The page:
There will be further concerns surrounding the UK growth outlook which will reinforce fears surrounding government finances. The PMI data will be watched very closely and another set of weak readings would reinforce growth-related fears. Markets will remain on alert for signs of further quantitative easing and will also be monitoring any possible switch to nominal GDP targeting as this could trigger an even more aggressive monetary policy. Defensive capital inflows are liable to weaken in the short-term which will maintain underlying Sterling vulnerability and the currency is liable to lose ground.
Underlying Sterling sentiment remained negative following Friday’s weaker than expected GDP report with fears over a triple-dip recession. The currency was also undermined further by comments from incoming Bank of England Governor Carney who hinted that monetary policy would remain extremely accommodative.
There were rumours of an imminent downgrading of the AAA credit rating and widespread expectations that it was only a matter of time before a downgrade was delivered which maintained the potential for further net capital outflows. There was also be further speculation that the Bank of England andgovernment might consider a change in mandate to nominal GDP targeting.
The latest consumer lending data was stronger than expected with overall lending rising to GBP1.7bn from GBP0.1bn previously. There was also a stronger reading for mortgage approvals and money supply growth which triggered some relief over underlying consumer spending trends. There was also a small improvement in the latest consumer confidence data.
There will be unease surrounding the growth outlook, especially in view of the KOF index deterioration. Given that the Swiss franc was a key beneficiary of defensive inflows during the Euro-zone crisis, there will be further speculation of a reversal in flows now that tensions have eased. There will be further debate over the merit of lifting the Euro minimum level, although the National Bank will continue to be very reluctant to engage in a policy of fine tuning through a small move in the minimum level.
The franc found support near 1.25 against the Euro as volatility remained higher. The dollar remained on the defensive and dipped to lows below the 0.91 level.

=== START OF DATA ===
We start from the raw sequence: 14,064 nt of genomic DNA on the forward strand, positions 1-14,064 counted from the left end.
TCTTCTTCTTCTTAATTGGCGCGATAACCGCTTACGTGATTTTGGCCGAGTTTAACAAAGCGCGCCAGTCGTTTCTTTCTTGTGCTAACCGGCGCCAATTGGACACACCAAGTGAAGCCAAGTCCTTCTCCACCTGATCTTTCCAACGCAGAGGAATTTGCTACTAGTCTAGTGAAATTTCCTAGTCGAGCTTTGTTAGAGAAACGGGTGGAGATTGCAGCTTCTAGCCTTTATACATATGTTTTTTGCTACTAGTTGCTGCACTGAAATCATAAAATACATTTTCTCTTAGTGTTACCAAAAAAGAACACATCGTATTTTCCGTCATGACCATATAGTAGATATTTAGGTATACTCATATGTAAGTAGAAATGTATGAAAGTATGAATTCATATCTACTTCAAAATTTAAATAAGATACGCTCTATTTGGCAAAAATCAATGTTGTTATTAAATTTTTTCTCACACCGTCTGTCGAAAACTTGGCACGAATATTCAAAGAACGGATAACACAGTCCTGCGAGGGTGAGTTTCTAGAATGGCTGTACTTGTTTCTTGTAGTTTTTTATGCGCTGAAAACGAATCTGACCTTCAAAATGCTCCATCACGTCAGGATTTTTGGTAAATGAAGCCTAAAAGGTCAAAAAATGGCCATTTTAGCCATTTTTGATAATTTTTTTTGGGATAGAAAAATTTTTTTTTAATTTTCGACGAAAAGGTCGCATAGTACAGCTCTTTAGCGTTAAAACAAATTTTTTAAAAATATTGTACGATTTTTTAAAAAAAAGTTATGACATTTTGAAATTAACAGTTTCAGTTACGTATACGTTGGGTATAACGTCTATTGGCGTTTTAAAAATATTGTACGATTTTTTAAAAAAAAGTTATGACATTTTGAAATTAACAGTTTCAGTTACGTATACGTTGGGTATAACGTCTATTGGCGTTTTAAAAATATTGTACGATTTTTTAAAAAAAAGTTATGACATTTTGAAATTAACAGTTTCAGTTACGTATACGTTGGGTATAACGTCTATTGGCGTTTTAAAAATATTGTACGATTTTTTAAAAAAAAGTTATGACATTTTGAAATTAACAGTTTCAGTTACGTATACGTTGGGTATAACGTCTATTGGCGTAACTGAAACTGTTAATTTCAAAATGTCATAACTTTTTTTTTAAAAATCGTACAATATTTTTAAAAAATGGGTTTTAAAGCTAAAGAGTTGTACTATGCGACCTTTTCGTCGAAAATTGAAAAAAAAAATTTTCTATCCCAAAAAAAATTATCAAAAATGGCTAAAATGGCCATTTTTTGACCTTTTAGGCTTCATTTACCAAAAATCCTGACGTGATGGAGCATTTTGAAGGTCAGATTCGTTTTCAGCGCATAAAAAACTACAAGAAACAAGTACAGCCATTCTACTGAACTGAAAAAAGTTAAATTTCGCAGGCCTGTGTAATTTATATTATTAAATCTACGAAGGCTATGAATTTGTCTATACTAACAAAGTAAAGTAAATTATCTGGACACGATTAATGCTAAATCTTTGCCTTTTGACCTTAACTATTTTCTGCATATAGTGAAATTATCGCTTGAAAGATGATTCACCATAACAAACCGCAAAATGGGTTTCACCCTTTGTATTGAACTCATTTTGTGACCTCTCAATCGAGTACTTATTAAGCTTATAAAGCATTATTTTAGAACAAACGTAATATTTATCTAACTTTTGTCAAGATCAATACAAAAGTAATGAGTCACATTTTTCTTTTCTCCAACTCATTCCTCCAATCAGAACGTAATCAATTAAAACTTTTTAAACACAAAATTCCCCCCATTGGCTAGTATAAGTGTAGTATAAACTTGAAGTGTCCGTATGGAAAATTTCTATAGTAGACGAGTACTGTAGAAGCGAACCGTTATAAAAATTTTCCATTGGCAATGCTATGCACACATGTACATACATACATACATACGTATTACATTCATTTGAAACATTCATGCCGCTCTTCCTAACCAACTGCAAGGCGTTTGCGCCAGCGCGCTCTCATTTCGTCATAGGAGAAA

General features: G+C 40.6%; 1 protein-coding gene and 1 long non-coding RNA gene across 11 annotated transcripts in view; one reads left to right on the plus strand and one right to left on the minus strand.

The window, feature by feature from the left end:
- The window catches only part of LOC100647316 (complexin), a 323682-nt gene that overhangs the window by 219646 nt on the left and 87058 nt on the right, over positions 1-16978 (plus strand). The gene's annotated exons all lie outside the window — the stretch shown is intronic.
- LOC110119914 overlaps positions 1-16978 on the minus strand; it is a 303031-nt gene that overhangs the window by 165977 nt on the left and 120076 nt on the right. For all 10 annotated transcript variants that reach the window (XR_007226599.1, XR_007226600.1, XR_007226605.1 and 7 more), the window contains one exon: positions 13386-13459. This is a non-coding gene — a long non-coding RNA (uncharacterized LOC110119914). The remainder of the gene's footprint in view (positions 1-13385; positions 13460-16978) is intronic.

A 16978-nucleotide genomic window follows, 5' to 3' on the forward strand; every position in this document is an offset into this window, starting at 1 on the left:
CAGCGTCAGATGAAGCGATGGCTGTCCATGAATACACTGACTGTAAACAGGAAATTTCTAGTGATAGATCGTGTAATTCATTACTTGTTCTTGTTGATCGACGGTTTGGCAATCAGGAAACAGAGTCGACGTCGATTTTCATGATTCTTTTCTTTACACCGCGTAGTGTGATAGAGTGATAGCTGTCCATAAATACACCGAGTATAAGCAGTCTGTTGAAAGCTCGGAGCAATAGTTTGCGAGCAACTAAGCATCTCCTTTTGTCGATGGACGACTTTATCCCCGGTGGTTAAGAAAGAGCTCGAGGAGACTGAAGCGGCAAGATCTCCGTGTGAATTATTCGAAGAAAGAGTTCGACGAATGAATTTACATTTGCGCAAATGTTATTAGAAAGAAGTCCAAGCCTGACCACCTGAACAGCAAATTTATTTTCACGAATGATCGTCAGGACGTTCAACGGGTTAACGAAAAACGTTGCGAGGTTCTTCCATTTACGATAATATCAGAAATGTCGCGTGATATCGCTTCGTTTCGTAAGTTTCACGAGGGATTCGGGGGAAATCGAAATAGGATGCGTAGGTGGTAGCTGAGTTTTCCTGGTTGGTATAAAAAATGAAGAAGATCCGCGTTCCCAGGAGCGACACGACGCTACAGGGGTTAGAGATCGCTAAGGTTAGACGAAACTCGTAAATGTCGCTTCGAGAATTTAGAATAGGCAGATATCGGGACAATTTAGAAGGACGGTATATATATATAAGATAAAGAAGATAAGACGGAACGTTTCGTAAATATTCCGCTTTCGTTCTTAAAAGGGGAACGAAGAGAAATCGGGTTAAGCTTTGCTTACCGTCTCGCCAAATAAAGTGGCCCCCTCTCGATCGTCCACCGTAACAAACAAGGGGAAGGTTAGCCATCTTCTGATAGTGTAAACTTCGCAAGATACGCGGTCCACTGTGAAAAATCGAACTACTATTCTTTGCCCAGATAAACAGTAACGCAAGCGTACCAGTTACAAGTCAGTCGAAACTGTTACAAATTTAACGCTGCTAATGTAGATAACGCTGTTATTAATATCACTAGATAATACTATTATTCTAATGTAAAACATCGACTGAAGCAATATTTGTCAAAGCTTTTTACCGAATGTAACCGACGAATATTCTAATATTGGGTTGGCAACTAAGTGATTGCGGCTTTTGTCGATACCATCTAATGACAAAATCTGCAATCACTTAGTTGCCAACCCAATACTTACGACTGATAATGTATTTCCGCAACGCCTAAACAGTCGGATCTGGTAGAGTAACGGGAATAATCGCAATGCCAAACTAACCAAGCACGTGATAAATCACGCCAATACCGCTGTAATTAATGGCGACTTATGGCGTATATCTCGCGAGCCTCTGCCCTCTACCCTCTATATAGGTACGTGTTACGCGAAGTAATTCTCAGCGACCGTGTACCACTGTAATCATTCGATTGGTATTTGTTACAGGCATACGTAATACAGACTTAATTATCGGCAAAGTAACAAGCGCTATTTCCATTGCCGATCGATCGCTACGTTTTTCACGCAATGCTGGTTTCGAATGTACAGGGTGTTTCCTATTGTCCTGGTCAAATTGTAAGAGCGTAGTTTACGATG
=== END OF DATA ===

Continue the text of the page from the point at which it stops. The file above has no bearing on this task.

The latest KOF business confidence index was weaker than expected at 1.05 from a revised 1.29 previously which will tend to increase concerns surrounding the growth outlook and maintain pressure for franc gains to be resisted.
There was further speculation that the National Bank would covertly aim to push the currency weaker. There was no significant change in the latest central bank reserves data and there will be some expectations that the bank will look to lower the Euro proportion from close to 50%.
The Australian dollar was confined to relatively narrow ranges during the week with resistance on any move to the 1.05 area and it retreated to below1.04. There was evidence of selling against the Eurowhich tended to undermine the currency and there were some longer-term doubts surrounding the Australian and Asian economy.
The domestic economic data provided some support with gains in business confidence and housing sales which provided some degree of relief following a string of weak releases, but the manufacturing PMI data was weak.
The Australian dollar is likely to remain generally vulnerable on cross-related selling together with concerns surrounding the regional and domestic growth outlook.
The US dollar was unable to break above the 1.01 level against the Canadian dollar during the week and moved back to lows below the parity level late in the week with some degree of month-end Canadian dollar support.
The latest GDP data was stronger than expected with a 0.3% increase while there was a decline in producer prices.
The US currency should be broadly resilient on valuation grounds, especially with some increase in concerns surrounding the underlying Canadian fundamentals.